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High On Poker

Mind the Poker

January 31st, 2018

Last night, once I confirmed that wifey Kim planned to spend her evening engaged in a television program of which I had no interest, I decided to play in the almost nightly online poker game mentioned in the last post. I signed on at 8:33pm, and found that an 8:30 tournament was running with 6 players with 7 minutes left for late registration. I entered the game and prepare to lose my $40.

I’ve played this game already a handful of times, but have yet to cash. In one of my first tourneys (maybe the first), I bubbled. After that, I figured it would be easy to dominate this group of players. I didn’t know them from a hole in the wall, but I had to assume, based on my experience, that I was probably more knowledgeable about the game then my competition. Also, from what I saw, the group consists of a bunch of friends – remember, I got into the group through Dave Roose, but other than one other player who I barely know, the rest of the field are utter strangers. In any event, in my experience, when facing a group of friends, the interloper is at a natural advantage. They know each other’s tendencies, but not mine, and I enter the game with an open mind, picking up not only how players play, but how others play against them.

Regardless, despite my illusions of grandeur, I kept losing. I blamed it partly on ring rust (something that I admittedly claimed did not exist in a prior post). I also blamed the lack of information available in online poker, as compared to the live game. Finally, I had to blame my lack of attention.

With all that in mind, I figured that last night may be my last attempt to play in the game. I had consistently lost, so at some point, I had to accept that I was not cut out for the game. I also had a nagging feeling that since I do not know these players, I could be swindled via collusion. Of course, that’s the nagging feeling of just about any losing player, but it was present nonetheless.

So off we went, a last ditch effort to win. And I played well, too. I tried to get back into small-ball poker, making lots of min-raises with a wide range early on, hoping to build an image as well as a stack. I hadn’t made a ton of headway, but I was definitely doing well when I was brought back to reality.

Of the 7 players, 5 were left, and I had around 7k+ from a 5k starting stack. I also was dealt AA and used the same small-ball approach to get some action. Fortunately, it worked, and I found myself all-in with a shorter stack (4.5k) pre-flop. He had AK, and I was in great shape…until two Kings came out on the flop. Ugh.

Down to 2.5k, my first reaction was, “I want that action every day and twice on Sunday.” I couldn’t be upset with the outcome. My second thought was, “But maybe this particular group is just unlucky for me. If I can’t win, I can’t keep throwing money at this.” Finally, I reached my last thought, and it was as if a switch had turned on in my head: “Wait a minute! Just because you lost a hand and most of your stack, does not mean you are out!”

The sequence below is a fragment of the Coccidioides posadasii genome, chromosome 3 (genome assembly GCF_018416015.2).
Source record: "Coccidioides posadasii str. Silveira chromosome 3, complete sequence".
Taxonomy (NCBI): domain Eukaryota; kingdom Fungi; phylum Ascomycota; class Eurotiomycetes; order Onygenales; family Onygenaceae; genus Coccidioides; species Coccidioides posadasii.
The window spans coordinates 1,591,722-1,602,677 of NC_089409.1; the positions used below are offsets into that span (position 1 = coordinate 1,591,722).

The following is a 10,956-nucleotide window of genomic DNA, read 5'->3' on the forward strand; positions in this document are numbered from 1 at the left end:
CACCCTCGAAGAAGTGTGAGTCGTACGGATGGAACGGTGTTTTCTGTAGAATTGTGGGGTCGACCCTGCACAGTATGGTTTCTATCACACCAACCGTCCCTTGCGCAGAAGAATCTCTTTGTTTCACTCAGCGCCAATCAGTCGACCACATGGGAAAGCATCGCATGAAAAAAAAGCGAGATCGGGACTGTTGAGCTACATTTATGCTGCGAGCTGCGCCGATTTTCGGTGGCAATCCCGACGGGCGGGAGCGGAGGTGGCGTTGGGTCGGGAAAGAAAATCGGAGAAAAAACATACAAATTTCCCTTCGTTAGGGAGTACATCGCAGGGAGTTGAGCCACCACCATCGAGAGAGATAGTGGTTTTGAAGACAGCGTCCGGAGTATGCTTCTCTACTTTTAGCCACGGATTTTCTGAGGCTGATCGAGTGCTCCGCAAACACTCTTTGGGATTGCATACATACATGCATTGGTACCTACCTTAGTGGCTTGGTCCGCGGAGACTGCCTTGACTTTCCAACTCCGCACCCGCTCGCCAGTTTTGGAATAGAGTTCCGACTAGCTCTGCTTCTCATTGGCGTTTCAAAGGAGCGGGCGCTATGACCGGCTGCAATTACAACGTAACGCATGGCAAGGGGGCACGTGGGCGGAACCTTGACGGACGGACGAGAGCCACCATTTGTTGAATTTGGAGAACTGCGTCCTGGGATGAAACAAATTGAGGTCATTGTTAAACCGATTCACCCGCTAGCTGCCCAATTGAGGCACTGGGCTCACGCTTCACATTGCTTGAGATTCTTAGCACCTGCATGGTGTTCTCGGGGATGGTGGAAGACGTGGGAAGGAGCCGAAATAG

Of course! I was on the verge of tilting, but I pulled myself back from the precipice. In my head, I thought to myself, “This is just part of the story of how you won the tournament! This happens all the time. You take a hit, you come back, and you win the thing. The hit doesn’t matter if you are still in the game. Get back in there!”

And so, I did. I played much better attention, taking notes on my competition to begin to establish pattern-based reads. I picked and chose my shots carefully, working my stack back up. When we were down to four and even three, I was the short stack, at times with less than 10x the BB, but I was able to build my stack back up to the point that I became chipleader with three players left, and then chipleader with a nice margin.

Ultimately, one of my opponents took out the other, leaving us heads up. I had a 1.5:1 lead on my opponent, but heads up is a fickle beast, and in no time, we were even. He proposed a chop, and we were done. My profits from this one tournament still leave me in the red, but the win does remind me that keeping the right mindset may be one of the components I was missing from my earlier tournaments.

I’ve said it before and I’ll say it again. One of the hard things about poker is learning the same lesson over and over again. You make a mistake, you learn something, it fades into the background, and then you make the mistake all over again. But, hopefully, each time the fade gets slower. I’m hoping to remember to keep the right mindset for quite some time.

Until next time, make mine poker!

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